7 posted on 10/09/2006 9:20:55 AM PDT by AliVeritas (Gay democrats... you are about to go the way of blacks for illegals votes... your party.)
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To: NYer; Smokin' Joe; CholeraJoe; blam; FairOpinion; StayAt HomeMother; Ernest_at_the_Beach; ...
Thanks NYer, Smokin' Joe, and CholeraJoe.

To all -- please ping me to other topics which are appropriate for the GGG list. Thanks.
Please FREEPMAIL me if you want on or off the
"Gods, Graves, Glyphs" PING list or GGG weekly digest
-- Archaeology/Anthropology/Ancient Cultures/Artifacts/Antiquities, etc.
Gods, Graves, Glyphs (alpha order)

8 posted on 10/09/2006 9:21:10 AM PDT by SunkenCiv (If I had a nut allergy, I'd be outta here. https://secure.freerepublic.com/donate/)
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To: NYer; SunkenCiv
A couple of other articles, no photos:Does anyone know where this necropolis is on this map of Vatican City?

 
   
Vatican City Map
 

Welcome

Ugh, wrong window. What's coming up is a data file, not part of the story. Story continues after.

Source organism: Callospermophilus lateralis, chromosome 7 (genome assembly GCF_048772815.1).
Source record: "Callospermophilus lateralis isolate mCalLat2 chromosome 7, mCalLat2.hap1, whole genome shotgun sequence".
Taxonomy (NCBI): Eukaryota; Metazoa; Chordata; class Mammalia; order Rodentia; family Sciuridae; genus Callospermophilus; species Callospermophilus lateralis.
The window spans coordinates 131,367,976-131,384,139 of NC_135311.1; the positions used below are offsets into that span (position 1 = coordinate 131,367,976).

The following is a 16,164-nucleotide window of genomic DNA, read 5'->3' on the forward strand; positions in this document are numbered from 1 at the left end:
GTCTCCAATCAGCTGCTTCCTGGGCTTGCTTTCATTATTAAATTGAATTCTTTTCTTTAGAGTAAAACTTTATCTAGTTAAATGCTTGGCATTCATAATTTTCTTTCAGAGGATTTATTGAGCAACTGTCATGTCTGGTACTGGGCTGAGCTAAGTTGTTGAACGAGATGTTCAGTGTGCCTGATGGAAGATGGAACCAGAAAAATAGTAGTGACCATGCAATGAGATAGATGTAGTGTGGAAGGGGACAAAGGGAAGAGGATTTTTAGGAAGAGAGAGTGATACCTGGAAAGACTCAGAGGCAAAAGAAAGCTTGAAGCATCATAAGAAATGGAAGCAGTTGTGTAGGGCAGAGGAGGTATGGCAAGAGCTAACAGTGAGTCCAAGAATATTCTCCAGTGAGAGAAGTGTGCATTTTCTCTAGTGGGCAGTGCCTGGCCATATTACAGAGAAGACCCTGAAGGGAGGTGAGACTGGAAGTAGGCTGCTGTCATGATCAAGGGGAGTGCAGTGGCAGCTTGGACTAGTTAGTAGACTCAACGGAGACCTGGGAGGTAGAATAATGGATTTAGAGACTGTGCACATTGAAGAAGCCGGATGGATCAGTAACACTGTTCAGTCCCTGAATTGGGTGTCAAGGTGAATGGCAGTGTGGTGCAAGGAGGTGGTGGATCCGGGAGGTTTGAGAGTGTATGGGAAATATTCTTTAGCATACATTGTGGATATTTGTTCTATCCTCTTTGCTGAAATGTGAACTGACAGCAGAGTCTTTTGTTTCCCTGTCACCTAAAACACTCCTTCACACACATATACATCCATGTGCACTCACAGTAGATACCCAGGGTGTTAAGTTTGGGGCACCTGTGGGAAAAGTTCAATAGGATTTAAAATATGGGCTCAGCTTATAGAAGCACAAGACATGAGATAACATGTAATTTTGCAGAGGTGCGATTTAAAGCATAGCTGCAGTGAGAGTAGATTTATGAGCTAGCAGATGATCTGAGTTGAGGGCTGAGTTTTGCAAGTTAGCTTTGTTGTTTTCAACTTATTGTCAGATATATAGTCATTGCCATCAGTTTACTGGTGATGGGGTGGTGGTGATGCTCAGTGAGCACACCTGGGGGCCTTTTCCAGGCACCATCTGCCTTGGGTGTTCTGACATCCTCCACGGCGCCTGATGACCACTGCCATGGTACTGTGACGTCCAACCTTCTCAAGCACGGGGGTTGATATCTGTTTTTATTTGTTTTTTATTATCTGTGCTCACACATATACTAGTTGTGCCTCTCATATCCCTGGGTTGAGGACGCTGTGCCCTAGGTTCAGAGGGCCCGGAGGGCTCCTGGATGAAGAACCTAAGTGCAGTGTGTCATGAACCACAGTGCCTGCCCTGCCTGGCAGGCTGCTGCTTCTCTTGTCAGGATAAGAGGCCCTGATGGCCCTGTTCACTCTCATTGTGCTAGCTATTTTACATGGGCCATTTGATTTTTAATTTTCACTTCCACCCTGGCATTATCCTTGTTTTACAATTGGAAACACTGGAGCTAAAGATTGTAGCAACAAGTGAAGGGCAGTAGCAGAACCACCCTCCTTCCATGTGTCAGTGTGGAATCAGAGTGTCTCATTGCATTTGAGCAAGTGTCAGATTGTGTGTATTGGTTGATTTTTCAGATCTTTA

Floorplan
Square & Area
Documents
Images

Grottoes
Colonnade Saints
Floorplan #2

Altars
Monuments
The History

Related Items
Overlay Map

 

 

 

 

 1 Bronze Doors
 2 Arch of the Bells
 3 St Peter's Door
 4 Tower of Nicolas V
 5 Palace of Sixtus V
 6 Palace of Gregory V
 7 Medieval Palace
 8 Borgia Tower
 9 Sistine Chapel
10 Hall of Ligorio
11 Vatican Apostolic Library
    (Bldg. of Sixtus V)
12 Courtyard of the Library
13 Braccio Nuove
14 Tower of the Winds
15 Corridor of Bramante
16 Niche of the Pinecone
17 Fountain of the Sailing Ship
18 Stairway of Bramante
19 The Belvedere
20 Pio-Clementino Museum
21 The Four Gates
22 Entrance to the
    Vatican Museums
23 Painting Gallery
24 Gregorian Profane Museum,    
   Pius Christian Museum and    Ethnological Museum
25 Carriage Museum
26 The Passetto
27 Gate of Sant' Anna
28 Church of Sant' Anna dei    Palafrenieri
29 Courtyard of the Swiss Guards
30 Vatican Printing Press